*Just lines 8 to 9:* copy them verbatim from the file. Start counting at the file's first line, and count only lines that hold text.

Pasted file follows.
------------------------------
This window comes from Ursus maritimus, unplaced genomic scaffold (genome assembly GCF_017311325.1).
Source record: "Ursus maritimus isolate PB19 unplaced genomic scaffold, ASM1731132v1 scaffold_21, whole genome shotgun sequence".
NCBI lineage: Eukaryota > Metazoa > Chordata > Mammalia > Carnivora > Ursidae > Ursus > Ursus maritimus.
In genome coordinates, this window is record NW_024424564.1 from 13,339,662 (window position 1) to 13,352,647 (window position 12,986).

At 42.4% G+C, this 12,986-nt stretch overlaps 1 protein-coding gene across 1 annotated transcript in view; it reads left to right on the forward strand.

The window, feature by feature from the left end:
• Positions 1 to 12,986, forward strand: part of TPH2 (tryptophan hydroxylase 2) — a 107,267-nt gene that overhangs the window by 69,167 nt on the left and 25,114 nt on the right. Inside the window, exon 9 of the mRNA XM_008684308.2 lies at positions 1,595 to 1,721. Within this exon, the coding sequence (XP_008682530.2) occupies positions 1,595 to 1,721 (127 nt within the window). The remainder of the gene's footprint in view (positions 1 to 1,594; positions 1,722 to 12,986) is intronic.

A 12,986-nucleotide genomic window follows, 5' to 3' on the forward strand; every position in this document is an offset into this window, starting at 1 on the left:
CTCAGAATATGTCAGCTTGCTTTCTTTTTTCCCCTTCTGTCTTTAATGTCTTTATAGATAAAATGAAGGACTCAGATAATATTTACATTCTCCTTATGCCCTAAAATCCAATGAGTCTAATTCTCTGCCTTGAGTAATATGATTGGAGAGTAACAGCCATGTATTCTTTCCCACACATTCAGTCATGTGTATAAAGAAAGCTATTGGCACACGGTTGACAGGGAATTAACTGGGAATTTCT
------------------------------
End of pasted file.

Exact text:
A 12,986-nucleotide genomic window follows, 5' to 3' on the forward strand; every position in this document is an offset into this window, starting at 1 on the left:
CTCAGAATATGTCAGCTTGCTTTCTTTTTTCCCCTTCTGTCTTTAATGTCTTTATAGATAAAATGAAGGACTCAGATAATATTTACATTCTCCTTATGCCCTAAAATCCAATGAGTCTAATTCTCTGCCTTGAGTAATATGATTGGAGAGTAACAGCCATGTATTCTTTCCCACACATTCAGTCATGTGTATAAAGAAAGCTATTGGCACACGGTTGACAGGGAATTAACTGGGAATTTCT